Vintage guitars, like other passion investments, can be enjoyed by the owner before cashing in on them. “When you invest in a guitar, you can enjoy it and have fun playing with it. But when you invest in a unit trust fund, you can only enjoy the returns,” says Ahmad Tajuddin.
Mohd Fikri says collecting vintage guitars has allowed him to meet other like-minded enthusiasts. “It is a way of meeting people. I have even met royalty. When we have a common interest — in this case, music and guitars — the notion of social status or rank just disappears.”
Goh agrees. “When a group of collectors come together, it is as if we have known each other for a long time. Essentially, we are strangers who came together because of a common interest.”
Sometimes, there are regrets when it comes to selling their vintage guitars, either because of sentimental value or the prospect of a better trade. “I frequently buy and sell vintage guitars, some of which I have regretted selling because their value is much higher now,” says Mohd Ariff.
Top guitar brands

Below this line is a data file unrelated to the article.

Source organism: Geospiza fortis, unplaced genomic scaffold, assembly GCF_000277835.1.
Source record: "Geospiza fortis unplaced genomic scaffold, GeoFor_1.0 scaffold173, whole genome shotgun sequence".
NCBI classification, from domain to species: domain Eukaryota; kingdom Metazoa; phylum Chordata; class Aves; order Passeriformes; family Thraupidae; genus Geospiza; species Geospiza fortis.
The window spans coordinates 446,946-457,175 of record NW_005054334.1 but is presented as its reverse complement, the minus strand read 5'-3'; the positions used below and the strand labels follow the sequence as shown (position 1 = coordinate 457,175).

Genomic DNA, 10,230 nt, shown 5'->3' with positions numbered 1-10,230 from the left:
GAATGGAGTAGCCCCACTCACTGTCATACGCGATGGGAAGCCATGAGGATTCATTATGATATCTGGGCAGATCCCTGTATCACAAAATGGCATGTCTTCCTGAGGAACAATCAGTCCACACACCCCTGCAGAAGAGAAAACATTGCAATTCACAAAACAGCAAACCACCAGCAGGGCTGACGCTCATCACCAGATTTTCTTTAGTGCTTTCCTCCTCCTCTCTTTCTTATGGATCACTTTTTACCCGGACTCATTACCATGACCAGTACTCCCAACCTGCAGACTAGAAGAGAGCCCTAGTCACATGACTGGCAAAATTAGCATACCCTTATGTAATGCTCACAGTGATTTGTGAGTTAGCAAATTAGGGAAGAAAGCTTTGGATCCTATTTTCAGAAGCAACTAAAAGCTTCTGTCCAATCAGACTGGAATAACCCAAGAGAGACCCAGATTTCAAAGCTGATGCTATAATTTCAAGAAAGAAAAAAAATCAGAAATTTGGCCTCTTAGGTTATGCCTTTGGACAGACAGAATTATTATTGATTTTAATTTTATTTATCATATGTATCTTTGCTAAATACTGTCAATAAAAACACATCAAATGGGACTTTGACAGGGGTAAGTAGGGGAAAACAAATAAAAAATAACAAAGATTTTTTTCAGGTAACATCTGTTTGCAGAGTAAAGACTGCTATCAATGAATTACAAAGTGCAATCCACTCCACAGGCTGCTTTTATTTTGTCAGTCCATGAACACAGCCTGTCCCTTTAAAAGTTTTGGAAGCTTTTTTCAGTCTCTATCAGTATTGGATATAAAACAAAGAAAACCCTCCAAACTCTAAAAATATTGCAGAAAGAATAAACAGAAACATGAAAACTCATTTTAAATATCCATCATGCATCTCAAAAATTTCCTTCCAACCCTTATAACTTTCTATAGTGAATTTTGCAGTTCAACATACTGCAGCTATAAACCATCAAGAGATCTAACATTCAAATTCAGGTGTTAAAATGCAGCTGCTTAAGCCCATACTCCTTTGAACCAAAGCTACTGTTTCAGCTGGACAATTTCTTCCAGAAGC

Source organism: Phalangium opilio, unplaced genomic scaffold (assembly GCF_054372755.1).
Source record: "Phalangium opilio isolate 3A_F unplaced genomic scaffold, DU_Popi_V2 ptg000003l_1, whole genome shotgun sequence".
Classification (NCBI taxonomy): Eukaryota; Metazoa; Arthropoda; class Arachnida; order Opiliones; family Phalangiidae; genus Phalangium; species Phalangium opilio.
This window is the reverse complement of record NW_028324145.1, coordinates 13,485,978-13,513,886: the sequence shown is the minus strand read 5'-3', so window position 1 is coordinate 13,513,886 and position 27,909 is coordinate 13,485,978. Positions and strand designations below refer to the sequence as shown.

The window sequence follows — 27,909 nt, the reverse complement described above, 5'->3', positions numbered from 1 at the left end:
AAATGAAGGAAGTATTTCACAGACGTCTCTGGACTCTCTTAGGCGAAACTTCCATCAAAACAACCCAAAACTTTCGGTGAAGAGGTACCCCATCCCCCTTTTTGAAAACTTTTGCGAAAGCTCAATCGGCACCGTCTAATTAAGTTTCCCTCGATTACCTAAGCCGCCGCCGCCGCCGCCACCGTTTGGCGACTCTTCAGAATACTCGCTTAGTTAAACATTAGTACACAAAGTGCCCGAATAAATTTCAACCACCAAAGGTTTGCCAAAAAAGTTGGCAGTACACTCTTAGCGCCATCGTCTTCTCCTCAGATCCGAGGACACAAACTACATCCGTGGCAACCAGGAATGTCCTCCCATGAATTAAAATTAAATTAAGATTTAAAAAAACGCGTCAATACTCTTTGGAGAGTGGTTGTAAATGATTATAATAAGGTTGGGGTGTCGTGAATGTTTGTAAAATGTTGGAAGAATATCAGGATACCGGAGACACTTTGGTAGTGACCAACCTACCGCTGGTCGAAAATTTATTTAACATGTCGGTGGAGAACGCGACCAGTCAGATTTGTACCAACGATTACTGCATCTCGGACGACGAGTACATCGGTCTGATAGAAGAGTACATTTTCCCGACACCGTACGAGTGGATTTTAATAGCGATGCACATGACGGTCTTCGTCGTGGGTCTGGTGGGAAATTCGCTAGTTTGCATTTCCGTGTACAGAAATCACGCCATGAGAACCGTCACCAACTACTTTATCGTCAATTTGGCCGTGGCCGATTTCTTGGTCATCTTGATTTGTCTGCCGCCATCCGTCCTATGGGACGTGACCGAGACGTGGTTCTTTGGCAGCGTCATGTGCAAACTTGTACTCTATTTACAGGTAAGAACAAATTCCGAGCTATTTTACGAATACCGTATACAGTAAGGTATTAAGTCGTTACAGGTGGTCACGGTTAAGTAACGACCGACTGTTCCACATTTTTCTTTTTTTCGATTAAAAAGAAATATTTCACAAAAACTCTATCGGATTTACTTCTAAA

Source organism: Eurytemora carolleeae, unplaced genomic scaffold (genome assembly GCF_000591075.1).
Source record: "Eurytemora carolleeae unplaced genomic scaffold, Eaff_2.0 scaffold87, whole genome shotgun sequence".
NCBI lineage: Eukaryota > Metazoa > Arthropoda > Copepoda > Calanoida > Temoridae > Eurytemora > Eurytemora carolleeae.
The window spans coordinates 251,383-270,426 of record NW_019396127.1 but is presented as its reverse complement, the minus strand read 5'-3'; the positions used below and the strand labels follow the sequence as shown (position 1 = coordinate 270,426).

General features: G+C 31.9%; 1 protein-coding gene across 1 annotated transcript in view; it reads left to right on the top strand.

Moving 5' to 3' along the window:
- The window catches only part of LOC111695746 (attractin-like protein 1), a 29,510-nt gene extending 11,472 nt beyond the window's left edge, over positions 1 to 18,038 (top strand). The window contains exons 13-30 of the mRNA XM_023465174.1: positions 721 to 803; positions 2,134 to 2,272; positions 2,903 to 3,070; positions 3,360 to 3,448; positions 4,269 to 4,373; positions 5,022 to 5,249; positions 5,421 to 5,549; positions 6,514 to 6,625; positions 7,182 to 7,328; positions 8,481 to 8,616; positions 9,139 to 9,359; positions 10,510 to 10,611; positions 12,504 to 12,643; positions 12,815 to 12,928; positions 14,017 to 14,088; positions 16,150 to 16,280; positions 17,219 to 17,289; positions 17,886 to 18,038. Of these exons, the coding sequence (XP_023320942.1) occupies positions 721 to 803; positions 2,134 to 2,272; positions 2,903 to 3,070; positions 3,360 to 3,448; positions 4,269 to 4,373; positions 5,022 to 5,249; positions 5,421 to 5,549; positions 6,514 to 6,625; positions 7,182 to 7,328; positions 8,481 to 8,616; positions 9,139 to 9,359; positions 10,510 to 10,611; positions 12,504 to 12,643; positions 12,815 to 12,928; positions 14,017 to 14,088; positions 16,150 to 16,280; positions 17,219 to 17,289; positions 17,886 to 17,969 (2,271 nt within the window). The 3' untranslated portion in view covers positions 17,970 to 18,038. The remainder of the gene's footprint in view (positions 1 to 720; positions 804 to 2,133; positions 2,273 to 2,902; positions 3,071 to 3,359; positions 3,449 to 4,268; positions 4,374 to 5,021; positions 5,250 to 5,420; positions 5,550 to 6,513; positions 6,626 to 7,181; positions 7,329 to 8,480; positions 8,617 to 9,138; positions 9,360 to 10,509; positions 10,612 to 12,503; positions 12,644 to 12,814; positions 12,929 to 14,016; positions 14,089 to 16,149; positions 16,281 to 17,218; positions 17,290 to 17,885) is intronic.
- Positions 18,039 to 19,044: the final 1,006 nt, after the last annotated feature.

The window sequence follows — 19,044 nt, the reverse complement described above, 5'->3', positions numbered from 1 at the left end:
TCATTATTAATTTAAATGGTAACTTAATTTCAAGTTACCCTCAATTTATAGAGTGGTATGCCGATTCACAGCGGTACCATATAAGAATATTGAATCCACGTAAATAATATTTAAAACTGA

The top five guitar brands in Malaysia (both electric and acoustic), according to the unofficial Gibson Fans Malaysia club, are:
The top five electric guitar brands in Malaysia, according to the unofficial Gibson Fans Malaysia club, are:
INSURING YOUR INVESTMENT
Yvonne Goh, manager of Mega Music Sdn Bhd, says it is of utmost importance to have your vintage guitar collection insured.
“Unfortunately, as the collectible market here is not mature, most insurers in Malaysia do not offer insurance for collectibles and hard assets such as vintage guitars. Some independent insurance agencies can underwrite one for you, but they can be expensive,” she adds.
Raymond Fong, CEO of ORC Risk Consulting Group, an independent insurance agency, says specialised market insurance for collectibles such as guitars costs an annual premium of 3% of the collection value. “This insures the collection against theft, accidental damage and fire.”
Alternatively, you can get a standard fire insurance policy for the home as it insures all the items in your house, or retail fire insurance if you have an office or a shop. “For retail fire insurance, your guitars will be covered under ‘stocks’,” says Goh.Maintaining the value of your guitar
To maintain the value of your guitar, the unofficial Gibson Fans Malaysia club has the following advice.
Look at whether the vintage guitar has been disassembled before. Collectors are very particular about original parts. So, do not change, make modifications, upgrade parts as this significantly impacts the value of the guitar.
Restringing or fretting the guitar is not considered modification — it is maintenance and does not impact its value.
If the metal hardware on the guitar oxidizes or rusts, do not polish it as the value will be affected as well.
Use only a microfibre cloth to clean a vintage guitar.